A Polish court has rejected a US request to extradite Roman Polanski, who admitted to having unlawful sex with a minor in 1977 but fled the night before he was to be sentenced. Judge Dariusz Mazur said granting the request would be "obviously unlawful," because it was unlikely that the 82-year-old would be treated humanely in California, reports the New York Times. As the AP puts it, the judge expressed that a human-rights violation could occur because Polanski could be subjected to confinement. Though Polanski lives in France, which doesn't extradite its own, US authorities tried the request while Polanski was in Poland working on a film. Does the ruling mean the case is over? Not necessarily.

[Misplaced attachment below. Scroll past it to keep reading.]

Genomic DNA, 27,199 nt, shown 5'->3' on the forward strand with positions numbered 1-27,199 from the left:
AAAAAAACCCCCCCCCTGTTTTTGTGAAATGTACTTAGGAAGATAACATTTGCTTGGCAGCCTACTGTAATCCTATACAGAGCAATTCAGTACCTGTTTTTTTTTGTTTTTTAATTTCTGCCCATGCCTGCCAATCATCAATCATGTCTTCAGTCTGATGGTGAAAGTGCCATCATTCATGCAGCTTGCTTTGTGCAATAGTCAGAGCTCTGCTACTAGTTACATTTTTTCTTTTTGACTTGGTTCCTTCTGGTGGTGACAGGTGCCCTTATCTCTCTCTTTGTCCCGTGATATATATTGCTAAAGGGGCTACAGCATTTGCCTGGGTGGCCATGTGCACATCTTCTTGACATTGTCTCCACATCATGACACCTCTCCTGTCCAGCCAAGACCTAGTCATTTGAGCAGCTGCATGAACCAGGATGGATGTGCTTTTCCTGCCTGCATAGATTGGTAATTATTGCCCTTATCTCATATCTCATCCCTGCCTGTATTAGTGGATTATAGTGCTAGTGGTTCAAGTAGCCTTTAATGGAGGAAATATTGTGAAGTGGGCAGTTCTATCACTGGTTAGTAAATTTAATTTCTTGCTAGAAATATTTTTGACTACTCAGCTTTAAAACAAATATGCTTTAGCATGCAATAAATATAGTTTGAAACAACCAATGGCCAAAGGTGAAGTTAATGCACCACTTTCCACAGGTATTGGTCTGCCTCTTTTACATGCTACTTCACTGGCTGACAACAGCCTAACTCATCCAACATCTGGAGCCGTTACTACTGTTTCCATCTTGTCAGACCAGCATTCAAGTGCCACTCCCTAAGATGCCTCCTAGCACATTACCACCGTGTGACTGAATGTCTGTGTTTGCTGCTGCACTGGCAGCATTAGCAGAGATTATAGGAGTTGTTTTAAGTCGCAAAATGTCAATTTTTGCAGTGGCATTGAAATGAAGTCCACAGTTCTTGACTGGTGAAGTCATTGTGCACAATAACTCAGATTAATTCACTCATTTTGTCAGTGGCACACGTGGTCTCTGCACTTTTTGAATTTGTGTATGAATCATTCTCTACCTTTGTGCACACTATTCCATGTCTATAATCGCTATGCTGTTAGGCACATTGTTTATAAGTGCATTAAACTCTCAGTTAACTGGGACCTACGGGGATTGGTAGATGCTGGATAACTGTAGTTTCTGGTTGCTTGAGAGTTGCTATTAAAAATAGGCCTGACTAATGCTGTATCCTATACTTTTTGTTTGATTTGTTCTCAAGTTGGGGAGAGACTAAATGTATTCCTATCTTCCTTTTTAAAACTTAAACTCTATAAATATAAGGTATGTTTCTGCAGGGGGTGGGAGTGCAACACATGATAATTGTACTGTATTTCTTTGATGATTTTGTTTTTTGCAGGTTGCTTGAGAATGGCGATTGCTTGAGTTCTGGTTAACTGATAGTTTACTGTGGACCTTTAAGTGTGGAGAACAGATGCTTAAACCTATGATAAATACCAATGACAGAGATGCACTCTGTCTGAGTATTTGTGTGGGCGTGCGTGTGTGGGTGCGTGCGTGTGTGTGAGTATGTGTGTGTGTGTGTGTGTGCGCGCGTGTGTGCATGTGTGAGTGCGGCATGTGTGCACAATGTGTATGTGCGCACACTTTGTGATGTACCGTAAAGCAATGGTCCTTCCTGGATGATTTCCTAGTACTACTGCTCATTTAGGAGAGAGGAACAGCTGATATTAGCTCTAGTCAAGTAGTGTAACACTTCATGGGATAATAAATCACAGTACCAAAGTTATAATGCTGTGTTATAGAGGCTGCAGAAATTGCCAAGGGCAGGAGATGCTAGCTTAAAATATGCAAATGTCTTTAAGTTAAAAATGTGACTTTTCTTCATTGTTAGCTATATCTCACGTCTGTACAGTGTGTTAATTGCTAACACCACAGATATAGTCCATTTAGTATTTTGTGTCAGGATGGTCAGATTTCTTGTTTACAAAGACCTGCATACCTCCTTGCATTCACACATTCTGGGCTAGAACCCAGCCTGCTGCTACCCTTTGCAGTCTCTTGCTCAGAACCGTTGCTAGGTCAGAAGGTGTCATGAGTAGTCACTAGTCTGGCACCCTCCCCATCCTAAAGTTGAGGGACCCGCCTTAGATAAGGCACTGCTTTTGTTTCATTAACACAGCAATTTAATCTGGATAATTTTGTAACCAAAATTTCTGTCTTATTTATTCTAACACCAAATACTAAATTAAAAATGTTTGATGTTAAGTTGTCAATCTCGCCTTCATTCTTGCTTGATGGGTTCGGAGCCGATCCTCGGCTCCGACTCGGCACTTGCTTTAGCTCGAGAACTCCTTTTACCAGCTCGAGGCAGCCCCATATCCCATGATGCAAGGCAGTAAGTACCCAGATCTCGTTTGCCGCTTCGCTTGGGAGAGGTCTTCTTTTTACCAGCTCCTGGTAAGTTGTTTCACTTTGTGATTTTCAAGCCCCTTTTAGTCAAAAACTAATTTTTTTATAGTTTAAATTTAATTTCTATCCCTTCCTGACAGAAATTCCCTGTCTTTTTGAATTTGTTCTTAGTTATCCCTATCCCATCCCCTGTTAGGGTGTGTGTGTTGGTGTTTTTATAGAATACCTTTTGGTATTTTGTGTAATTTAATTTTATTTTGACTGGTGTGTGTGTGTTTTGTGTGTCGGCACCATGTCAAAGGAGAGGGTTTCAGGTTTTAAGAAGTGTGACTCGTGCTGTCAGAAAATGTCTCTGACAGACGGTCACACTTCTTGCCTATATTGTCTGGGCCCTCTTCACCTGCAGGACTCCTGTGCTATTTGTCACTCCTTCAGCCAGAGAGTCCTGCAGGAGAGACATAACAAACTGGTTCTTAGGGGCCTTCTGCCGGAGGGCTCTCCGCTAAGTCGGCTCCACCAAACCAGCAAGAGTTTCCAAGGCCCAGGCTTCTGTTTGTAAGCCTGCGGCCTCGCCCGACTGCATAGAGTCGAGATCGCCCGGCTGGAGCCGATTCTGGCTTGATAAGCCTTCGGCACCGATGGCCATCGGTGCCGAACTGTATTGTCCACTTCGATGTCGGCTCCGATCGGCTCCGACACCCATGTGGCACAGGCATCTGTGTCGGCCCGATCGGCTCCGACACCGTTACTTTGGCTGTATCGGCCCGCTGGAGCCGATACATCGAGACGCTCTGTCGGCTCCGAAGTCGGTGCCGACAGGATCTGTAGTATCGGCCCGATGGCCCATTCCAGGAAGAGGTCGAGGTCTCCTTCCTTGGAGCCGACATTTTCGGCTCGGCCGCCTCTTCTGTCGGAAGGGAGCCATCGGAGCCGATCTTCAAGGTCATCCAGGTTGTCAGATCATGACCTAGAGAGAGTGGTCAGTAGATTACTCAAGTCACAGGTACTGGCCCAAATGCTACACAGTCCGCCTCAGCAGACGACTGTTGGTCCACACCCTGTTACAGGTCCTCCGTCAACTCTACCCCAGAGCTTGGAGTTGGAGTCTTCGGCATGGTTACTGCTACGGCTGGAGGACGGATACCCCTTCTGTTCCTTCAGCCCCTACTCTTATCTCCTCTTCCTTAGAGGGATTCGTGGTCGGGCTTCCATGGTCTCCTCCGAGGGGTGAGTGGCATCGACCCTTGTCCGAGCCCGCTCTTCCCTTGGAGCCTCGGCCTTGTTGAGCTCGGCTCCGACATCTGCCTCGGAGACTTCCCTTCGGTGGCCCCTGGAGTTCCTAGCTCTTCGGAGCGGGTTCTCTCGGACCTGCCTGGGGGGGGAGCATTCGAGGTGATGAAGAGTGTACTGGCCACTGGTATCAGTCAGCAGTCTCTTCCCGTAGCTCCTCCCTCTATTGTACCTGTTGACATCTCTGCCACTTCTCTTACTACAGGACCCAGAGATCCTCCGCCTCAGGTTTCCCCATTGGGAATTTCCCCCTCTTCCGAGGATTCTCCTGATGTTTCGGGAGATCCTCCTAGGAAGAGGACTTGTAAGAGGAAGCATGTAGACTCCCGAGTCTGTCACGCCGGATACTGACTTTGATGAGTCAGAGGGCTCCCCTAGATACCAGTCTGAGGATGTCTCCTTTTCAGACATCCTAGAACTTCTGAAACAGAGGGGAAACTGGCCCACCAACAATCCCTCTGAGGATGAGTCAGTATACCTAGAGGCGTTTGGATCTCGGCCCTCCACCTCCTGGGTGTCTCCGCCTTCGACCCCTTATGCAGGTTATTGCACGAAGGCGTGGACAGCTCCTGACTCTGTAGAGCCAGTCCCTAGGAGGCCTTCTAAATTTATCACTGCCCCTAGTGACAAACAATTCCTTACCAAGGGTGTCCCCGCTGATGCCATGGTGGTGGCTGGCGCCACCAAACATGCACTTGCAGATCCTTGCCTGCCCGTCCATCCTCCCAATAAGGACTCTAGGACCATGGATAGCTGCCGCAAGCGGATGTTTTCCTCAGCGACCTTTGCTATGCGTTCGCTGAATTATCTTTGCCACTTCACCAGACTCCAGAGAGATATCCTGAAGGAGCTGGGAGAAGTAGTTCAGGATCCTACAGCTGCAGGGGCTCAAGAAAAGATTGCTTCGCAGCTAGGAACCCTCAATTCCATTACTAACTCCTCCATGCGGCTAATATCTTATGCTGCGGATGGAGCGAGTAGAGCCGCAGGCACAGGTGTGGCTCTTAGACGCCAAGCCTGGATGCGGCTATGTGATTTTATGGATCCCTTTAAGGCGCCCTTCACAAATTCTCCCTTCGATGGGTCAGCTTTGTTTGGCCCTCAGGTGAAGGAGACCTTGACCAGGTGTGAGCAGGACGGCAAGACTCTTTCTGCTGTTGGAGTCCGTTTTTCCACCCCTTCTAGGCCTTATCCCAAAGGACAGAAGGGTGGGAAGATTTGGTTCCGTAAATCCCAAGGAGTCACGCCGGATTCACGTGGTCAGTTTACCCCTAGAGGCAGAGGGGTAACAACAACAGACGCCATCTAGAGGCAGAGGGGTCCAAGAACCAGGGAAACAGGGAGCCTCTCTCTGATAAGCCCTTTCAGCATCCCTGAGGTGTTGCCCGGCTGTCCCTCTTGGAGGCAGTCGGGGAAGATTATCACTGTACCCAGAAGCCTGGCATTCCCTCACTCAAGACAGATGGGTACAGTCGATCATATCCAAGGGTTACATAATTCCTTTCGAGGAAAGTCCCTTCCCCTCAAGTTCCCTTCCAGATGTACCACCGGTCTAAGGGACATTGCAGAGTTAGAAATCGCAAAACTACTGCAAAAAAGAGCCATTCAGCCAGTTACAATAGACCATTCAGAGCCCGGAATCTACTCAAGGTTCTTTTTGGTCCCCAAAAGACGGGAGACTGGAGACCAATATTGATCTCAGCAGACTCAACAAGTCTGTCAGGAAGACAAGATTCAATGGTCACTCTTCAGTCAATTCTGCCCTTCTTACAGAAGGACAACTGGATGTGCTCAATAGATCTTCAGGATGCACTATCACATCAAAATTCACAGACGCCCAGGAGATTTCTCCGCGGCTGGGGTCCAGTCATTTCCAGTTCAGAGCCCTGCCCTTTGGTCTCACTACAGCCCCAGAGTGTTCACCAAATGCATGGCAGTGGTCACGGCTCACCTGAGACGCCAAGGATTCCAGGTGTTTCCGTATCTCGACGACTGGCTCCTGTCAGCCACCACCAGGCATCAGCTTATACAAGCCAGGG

The Polish court's verdict is subject to appeal within seven days. If an appeal is made, and if it is successful, it could make extradition likely, because the new Law and Justice party government to be installed in November has indicated there would be no leniency for Polanski, as it makes a point of applying laws strictly and equally to all. The AP has more on the circumstances surrounding Polanski's exit from the US: After pleading guilty in 1977 to one count of statutory rape, he was ordered to undergo a psychiatric study at a state prison, where he served 42 days. Lawyers have said they understood from a private conversation with the judge that the time in prison would be Polanski's punishment, but they said the judge later suggested Polanski would go back to prison, at which point he fled to France. (Read more Roman Polanski stories.)